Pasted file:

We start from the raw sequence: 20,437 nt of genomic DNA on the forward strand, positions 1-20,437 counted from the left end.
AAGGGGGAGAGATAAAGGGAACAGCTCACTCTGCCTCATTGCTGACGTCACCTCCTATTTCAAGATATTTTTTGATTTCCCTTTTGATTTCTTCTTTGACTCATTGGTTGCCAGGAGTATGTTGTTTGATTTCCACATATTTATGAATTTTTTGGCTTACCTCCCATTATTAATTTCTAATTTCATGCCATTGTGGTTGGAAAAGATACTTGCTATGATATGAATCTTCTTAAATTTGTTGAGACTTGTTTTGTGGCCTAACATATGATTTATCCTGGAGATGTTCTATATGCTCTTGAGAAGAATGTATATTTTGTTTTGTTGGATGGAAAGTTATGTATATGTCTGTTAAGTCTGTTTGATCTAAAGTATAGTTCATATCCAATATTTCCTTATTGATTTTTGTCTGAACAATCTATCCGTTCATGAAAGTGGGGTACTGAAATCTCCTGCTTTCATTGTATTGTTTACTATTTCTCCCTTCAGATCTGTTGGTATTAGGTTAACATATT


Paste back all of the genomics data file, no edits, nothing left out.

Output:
We start from the raw sequence: 20,437 nt of genomic DNA on the forward strand, positions 1-20,437 counted from the left end.
AAGGGGGAGAGATAAAGGGAACAGCTCACTCTGCCTCATTGCTGACGTCACCTCCTATTTCAAGATATTTTTTGATTTCCCTTTTGATTTCTTCTTTGACTCATTGGTTGCCAGGAGTATGTTGTTTGATTTCCACATATTTATGAATTTTTTGGCTTACCTCCCATTATTAATTTCTAATTTCATGCCATTGTGGTTGGAAAAGATACTTGCTATGATATGAATCTTCTTAAATTTGTTGAGACTTGTTTTGTGGCCTAACATATGATTTATCCTGGAGATGTTCTATATGCTCTTGAGAAGAATGTATATTTTGTTTTGTTGGATGGAAAGTTATGTATATGTCTGTTAAGTCTGTTTGATCTAAAGTATAGTTCATATCCAATATTTCCTTATTGATTTTTGTCTGAACAATCTATCCGTTCATGAAAGTGGGGTACTGAAATCTCCTGCTTTCATTGTATTGTTTACTATTTCTCCCTTCAGATCTGTTGGTATTAGGTTAACATATT